Tête de femme [Head of a Woman]
26 cm x 20.6 cm (10 1/4 in. x 8 1/8 in.)
(Málaga, Spain, 1881 - 1973, Mougins, France)
Medium and Support:
Blanton Museum of Art, The University of Texas at Austin, The Leo Steinberg Collection, 2002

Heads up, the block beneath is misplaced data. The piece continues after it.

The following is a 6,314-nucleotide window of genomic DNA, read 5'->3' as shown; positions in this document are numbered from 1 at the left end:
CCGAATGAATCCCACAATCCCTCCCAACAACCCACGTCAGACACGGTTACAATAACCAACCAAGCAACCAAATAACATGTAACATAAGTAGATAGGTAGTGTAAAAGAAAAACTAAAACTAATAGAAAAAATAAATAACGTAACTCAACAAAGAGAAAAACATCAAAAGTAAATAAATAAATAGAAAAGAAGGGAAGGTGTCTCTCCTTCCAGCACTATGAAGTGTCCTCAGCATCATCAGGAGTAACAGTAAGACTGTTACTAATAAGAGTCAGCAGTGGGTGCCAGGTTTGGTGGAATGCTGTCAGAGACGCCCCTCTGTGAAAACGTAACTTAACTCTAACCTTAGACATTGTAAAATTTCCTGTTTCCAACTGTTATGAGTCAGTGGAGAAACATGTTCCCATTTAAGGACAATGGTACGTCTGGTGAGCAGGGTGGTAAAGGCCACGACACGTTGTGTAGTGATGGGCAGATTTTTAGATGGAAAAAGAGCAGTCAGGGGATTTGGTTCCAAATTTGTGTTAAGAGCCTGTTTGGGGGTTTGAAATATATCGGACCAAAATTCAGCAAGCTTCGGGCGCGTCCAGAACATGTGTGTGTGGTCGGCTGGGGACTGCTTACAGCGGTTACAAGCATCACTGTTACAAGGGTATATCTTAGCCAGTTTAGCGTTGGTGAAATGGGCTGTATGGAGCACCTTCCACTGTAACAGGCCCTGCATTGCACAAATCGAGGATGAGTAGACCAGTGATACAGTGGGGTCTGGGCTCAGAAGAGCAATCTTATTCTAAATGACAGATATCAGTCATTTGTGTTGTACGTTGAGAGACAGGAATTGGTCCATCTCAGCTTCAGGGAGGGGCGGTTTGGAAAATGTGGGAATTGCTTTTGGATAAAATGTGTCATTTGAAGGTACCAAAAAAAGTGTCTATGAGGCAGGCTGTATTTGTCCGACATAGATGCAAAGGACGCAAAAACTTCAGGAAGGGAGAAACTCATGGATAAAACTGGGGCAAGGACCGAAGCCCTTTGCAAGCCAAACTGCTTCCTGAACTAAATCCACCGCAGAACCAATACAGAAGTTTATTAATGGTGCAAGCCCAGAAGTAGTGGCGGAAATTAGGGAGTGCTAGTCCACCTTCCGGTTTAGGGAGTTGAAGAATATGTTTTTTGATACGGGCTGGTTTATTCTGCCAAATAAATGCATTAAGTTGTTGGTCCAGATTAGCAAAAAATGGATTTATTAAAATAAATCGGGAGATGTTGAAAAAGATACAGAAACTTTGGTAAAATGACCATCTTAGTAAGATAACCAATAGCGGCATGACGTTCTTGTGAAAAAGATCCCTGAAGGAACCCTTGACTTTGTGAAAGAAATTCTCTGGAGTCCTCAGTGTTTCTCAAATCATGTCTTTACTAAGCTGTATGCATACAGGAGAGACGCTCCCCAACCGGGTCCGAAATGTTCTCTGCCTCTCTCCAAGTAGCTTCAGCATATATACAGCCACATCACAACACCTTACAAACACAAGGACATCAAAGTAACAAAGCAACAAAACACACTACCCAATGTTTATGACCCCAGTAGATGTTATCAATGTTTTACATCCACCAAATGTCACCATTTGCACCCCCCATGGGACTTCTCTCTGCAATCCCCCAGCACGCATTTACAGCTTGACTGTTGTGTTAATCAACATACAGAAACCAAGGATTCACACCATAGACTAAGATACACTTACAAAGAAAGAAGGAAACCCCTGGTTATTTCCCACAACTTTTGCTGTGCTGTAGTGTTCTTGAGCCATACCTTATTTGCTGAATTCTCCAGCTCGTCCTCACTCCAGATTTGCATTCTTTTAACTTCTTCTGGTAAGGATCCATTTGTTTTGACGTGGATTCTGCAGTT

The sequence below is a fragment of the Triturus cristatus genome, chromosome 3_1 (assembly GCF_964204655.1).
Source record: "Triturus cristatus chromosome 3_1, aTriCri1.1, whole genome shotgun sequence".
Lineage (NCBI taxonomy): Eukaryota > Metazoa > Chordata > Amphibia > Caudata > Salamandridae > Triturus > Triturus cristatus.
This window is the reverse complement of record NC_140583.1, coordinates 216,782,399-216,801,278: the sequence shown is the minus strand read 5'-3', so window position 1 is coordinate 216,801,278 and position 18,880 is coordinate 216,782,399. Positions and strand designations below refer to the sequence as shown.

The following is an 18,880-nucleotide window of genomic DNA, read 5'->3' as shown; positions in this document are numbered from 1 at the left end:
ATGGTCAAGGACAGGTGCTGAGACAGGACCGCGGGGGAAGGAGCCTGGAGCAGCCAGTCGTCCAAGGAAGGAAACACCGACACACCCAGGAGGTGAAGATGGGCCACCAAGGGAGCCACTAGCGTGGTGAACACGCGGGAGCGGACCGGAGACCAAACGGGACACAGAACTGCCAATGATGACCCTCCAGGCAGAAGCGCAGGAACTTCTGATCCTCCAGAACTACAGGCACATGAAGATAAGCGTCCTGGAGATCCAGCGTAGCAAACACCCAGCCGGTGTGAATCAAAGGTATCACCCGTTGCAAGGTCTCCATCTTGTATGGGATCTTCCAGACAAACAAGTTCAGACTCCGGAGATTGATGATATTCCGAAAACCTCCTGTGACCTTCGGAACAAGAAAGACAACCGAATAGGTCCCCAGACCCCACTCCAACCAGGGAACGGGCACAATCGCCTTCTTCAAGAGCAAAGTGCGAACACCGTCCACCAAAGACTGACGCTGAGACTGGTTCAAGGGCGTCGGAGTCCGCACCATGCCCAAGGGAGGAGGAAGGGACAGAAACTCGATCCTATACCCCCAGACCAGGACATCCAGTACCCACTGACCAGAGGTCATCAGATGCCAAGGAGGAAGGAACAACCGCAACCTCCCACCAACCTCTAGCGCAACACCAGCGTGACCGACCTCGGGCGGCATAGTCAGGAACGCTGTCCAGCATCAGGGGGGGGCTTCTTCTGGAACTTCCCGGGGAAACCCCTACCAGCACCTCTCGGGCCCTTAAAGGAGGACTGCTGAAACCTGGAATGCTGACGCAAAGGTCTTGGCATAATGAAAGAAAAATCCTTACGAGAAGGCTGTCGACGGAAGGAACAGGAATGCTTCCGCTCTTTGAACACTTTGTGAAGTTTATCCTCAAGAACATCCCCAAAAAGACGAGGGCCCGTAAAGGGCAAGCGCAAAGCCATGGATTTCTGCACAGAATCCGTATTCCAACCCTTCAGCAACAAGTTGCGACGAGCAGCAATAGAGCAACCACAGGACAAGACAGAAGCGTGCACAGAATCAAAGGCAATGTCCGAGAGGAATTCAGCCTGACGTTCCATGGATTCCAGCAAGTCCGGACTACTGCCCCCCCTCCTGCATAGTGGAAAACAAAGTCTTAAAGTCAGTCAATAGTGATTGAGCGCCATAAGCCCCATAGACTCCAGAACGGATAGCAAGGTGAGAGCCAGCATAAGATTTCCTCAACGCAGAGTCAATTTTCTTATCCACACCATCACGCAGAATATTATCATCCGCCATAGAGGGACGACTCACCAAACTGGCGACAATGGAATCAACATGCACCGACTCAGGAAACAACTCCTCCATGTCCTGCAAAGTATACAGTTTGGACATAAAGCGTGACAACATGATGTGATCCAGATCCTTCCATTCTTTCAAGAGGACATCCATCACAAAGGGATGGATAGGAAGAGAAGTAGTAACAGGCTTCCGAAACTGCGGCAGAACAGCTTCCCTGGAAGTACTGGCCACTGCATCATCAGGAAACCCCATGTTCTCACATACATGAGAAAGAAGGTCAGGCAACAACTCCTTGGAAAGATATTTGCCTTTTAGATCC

From the late teens, Picasso systematically explored what Steinberg calls “twin-aspect faces – constructs of disparate views fetched from different vantage points.” In a seminal essay on the artist, he explains the “precise analogy” between these faces and a concept of early 20th-century epistemology: solid bodies are not in fact apprehended but mental constructs of multiple images. Steinberg continues, “these newer heads were never beheld at all. They were conceived in collage, from the union of prefabricated flat elements, recalling the fusion of ‘real’ aspects of which [Bertrand] Russell’s philosophy constructs a ‘Thing’.” This lithograph is one of the first and most concentrated examples of the phenomenon.